Controlling a chain of MAX7219 LED matrices using C on a Raspberry Pi Pico

Chip logo LED matrix displays are widely used in applications like sign-boards, clocks, and weather displays. They are low-resolution devices, designed to be viewed from a distance. Many of these devices are based on the Maxim MAX7219 serial 8-digit display IC. These ICs can control 64 independent LEDs, electrically arranged in a grid pattern. Traditionally the LEDs would be the independent bars of a seven-segment number display, but a straightforward square matrix of LEDs can also be created.

Pre-built LED matrixes based on the MAX7219 are widely available, in sizes 8x8, 32x8 and larger. The larger displays are typically divided into semi-independent 8x8 modules. Each module has its own MAX7219, and the ICs are chained together so a single set of control lines can operate all the modules together.

The kind of device this article is mostly concerned with is shown in the photo below. These devices are widely available from on-line suppliers, and cost about £6 each in the UK. The one shown in the photo is mode from four 8x8 modules, and has connections at both ends, so the units can be chained to give larger displays. The displays are not reversible, however -- there is an "input" and an "output" end, as I will explain.

It's also possible to get seven-segment display modules based on the MAX7219. These work in fundamentally the same way as a LED grid, except with a different LED layout different layout. However, because seven-segment displays are (or, at least, were) so common, the MAX7219 has built-in logic for decoding numeric data into specific patterns of LED bars. I won't be describing this logic in this article; most of the basic principles remain the same whether you're dealing with an LED matrix or a 7-digit display array.

You might notice that I'm not using a level-shifter to connect the Pico to the display module. The module is designed to run at 5V or so, and I'm powering it from the USB connection. The datasheet says that a "logic high" signalling level is at least 3.5V, and the Pico's GPIO won't reach that. In practice, though, it seems to work. Unlike I2C, SPI lines are capable of sourcing current, and I wouldn't connect a 5V output to the Pico's GPIO. We're safe here because the MAX7219 does not have any outputs.

I'm only giving snippets of C source code in this article; full source code is in my GitHub repository.

The SPI interface

The MAX7219 uses a three-wire serial interface. This interface uses a clock line, a data line, and a "chip select". In the datasheet, these interface lines are denoted CLK, DIN (data in), and LOAD respectively. The purpose of the chip select line is to indicate when data is being supplied to the module. An alternative to creating a very long chain of LED modules is to connect them in parallel, and use different chip select lines to indicate which particular module is being written. In fact, a mixture of chaining and using individual chip selects can be useful when dealing very large displays.

To store a single bit of data, the microcontoller sets the data bit on the DIN line, then pulses CLK high. The data bits are grouped into packets by the LOAD (chip select) line. This line is active low, meaning that the controller sets it low at the start of data transmission, sends the data, and then sets it high again. When LOAD goes high, the data is latched, and the MAX7219 interprets it. The chip accepts 16-bit data packets, although only 12 bits are used. If the chip select line remains high, the MAX7219 ignores what's happening on the data and clock lines -- it is this that allows modules to be used in parallel.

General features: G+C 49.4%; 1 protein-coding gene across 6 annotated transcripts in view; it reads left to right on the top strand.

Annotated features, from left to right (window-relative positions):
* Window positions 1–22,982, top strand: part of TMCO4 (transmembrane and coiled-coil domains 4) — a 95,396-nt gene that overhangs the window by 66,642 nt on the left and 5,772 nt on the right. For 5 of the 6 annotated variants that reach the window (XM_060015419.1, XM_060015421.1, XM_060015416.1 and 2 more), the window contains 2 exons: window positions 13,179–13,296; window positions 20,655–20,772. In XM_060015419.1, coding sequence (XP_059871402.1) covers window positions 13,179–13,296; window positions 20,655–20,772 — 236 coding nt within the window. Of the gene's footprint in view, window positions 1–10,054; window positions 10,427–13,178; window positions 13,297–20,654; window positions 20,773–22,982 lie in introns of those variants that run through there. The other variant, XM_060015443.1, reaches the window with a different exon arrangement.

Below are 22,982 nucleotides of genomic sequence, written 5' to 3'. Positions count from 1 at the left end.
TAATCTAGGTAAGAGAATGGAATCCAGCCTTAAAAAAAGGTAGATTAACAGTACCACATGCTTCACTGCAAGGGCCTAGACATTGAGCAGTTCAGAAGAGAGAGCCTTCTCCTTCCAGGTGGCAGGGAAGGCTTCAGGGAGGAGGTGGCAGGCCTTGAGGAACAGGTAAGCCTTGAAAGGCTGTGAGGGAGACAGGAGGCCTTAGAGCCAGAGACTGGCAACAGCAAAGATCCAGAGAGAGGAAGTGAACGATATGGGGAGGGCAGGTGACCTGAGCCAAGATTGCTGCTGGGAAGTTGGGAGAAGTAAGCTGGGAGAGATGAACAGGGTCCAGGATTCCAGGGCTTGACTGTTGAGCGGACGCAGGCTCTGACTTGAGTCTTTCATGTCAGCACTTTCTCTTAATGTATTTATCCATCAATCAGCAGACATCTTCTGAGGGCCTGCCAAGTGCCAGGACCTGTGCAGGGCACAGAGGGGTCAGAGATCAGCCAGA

This kind of data interface is broadly compatible with the SPI ("serial peripheral interface") scheme that most microcontrollers support. It's perfectly possible to control a device like the MAX7219 by setting specific GPIO pins to the necessary logic levels at software-controlled times, a process known colloquially as "bit banging". However, SPI is so popular that most microcontrollers have built-in hardware to do it, and the Pico is no exception. The Pico C SDK has specific functions for sending and receiving data over SPI, as I'll explain later.

Although SPI interfaces have provision for both sending and receiving, in ths application the Pico only sends. Because SPI is a rather generic interface, you'll see various names are used for SPI-compatible signalling lines. I think the most popular are MOSI (master out, slave in), MISO (master in, slave out), and SCK (serial clock), and CS (chip select). The Pico data sheet uses the labels TX, RX, SCK, and CS. The association between these different naming schemes, which we'll need to bear in mind when wiring up the display, is shown in the table below.

Function SPI Pico MAX7219
Output from controller MOSI TX DIN
Input to controller MISO RX N/A
Chip select CS CS LOAD

The display module I'm using labels its connections "DIN", "SCK" and "CS", so the wiring should be relatively clear (but see the specific example later if it isn't).

How MAX7219 devices are chained

This is the part of the interfacing scheme that is likely to cause confusion, if any is. The circuit diagram below shows how the MAX7219 devices are typically arranged in a multi-module design. Each module has common connections to SCK, CS, and the power supply lines. Only the first module in the chain has a direct connection to MOSI; modules are chained by connecting the DOUT (data out) pin of one MAX7219 to the DIN pin of the next device in the chain.

Each MAX7219 device in the chain requires a 16-bit data packet (whose format I'll describe later). If the devices all share common SCK and CS lines, how can we address the individual devices in the chain?

Well, we can't -- not really. What we can do, though, is to send multiple 16-bit data packets, one packet for each MAX7219 device, so that each device gets 16 bits of the total transmission.

At the start of a data transmission, data is read by the first MAX7219 in the chain, until it has read 16 bits. Thereafter, each time a new bit is clocked in, the data in the first MAX7219 overflows its shift register, and earlier data appears on DOUT, and thus on DIN of the next device. So after sending 32 bits, we've filled the shift registers of two devices. After 64 bits, we've filled four devices, and so on.

The potentially confusing aspect to this operation is that the first data bit sent actually ends up in the MAX7219 device at the end of the chain, not the start. This can lead to a fair bit of head-scratching when it comes to writing the software.